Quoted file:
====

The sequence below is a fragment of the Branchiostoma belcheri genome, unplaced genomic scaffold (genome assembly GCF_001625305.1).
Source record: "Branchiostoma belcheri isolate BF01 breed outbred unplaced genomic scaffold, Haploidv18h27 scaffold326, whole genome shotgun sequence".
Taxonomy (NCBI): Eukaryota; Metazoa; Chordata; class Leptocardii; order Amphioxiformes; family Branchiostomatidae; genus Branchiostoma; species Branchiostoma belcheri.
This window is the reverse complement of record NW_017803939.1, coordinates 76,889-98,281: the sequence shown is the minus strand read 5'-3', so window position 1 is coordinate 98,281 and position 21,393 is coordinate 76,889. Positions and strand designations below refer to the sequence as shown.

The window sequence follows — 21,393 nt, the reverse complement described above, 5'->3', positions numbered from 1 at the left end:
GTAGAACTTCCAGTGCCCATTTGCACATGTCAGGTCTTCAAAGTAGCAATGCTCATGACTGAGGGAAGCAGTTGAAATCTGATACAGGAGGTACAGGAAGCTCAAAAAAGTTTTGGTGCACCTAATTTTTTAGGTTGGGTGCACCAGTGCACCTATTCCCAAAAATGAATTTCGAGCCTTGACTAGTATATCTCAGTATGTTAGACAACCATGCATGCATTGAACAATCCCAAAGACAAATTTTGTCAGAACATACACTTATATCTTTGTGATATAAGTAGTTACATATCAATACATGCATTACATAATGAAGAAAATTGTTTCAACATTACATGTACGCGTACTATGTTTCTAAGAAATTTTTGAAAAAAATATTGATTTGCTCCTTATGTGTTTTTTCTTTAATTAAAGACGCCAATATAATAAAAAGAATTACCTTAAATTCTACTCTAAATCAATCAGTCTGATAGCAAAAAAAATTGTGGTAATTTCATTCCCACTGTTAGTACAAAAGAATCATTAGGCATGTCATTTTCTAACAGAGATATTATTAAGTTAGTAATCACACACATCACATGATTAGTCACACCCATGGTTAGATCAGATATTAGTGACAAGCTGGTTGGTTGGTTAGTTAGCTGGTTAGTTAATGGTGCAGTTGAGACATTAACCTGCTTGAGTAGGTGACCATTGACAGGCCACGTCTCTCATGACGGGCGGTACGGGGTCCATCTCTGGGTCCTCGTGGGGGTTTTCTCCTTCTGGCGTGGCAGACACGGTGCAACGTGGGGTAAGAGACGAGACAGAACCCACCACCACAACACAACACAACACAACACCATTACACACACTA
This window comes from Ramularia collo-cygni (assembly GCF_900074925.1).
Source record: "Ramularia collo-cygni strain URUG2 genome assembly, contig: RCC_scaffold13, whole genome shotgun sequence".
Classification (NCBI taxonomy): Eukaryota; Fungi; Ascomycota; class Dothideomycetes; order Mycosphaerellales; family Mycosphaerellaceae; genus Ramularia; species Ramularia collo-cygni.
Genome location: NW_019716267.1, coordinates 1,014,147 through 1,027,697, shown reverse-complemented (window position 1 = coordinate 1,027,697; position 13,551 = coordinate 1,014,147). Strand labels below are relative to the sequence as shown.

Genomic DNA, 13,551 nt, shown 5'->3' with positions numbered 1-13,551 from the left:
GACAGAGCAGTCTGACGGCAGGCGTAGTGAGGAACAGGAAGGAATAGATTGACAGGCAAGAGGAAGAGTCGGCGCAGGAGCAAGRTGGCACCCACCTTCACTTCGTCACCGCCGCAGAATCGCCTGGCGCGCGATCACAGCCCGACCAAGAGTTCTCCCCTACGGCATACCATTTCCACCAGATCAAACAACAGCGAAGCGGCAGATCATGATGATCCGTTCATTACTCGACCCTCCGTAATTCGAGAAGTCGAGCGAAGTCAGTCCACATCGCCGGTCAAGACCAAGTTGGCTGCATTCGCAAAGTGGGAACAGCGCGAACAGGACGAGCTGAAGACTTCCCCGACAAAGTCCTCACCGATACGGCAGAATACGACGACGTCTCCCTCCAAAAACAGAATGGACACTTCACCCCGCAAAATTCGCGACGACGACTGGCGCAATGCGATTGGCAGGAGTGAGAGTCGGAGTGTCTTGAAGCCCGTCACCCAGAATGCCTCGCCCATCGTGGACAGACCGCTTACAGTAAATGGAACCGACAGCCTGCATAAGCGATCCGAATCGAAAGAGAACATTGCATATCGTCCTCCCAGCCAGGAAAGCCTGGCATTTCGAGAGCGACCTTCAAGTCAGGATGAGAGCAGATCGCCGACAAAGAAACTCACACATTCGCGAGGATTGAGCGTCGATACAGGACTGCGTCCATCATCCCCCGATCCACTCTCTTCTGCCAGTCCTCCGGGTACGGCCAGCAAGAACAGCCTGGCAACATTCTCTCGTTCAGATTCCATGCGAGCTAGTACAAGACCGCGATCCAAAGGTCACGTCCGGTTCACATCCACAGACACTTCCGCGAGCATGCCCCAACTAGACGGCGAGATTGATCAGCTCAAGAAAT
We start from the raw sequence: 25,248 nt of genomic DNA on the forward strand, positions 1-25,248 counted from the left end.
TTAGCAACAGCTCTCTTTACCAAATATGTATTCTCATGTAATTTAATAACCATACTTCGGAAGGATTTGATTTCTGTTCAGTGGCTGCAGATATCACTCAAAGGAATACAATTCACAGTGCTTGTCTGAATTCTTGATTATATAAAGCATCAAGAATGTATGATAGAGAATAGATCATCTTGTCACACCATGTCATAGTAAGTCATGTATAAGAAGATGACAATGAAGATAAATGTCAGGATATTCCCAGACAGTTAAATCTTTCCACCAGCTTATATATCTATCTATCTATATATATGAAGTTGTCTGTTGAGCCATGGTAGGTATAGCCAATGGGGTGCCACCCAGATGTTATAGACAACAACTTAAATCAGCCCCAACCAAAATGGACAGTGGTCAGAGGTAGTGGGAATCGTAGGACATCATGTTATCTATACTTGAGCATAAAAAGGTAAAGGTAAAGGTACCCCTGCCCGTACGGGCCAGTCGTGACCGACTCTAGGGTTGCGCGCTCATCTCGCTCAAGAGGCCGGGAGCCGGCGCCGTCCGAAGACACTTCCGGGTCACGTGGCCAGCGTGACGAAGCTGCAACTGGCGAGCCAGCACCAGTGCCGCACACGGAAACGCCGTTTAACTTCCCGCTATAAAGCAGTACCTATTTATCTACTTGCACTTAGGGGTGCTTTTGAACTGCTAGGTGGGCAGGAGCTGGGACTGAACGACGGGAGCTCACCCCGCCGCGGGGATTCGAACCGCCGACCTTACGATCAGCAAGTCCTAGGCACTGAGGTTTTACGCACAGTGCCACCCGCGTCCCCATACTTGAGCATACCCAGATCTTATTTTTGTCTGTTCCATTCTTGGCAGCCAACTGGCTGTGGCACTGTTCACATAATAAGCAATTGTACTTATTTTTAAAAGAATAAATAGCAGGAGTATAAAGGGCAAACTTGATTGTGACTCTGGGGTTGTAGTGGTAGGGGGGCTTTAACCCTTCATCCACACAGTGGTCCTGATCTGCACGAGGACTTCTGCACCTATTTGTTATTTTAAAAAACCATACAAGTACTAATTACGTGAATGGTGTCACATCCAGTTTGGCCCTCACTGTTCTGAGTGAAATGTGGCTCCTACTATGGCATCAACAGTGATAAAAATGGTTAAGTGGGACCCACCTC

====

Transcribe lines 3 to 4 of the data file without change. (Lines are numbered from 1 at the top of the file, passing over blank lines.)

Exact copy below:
Taxonomy (NCBI): Eukaryota; Metazoa; Chordata; class Leptocardii; order Amphioxiformes; family Branchiostomatidae; genus Branchiostoma; species Branchiostoma belcheri.
This window is the reverse complement of record NW_017803939.1, coordinates 76,889-98,281: the sequence shown is the minus strand read 5'-3', so window position 1 is coordinate 98,281 and position 21,393 is coordinate 76,889. Positions and strand designations below refer to the sequence as shown.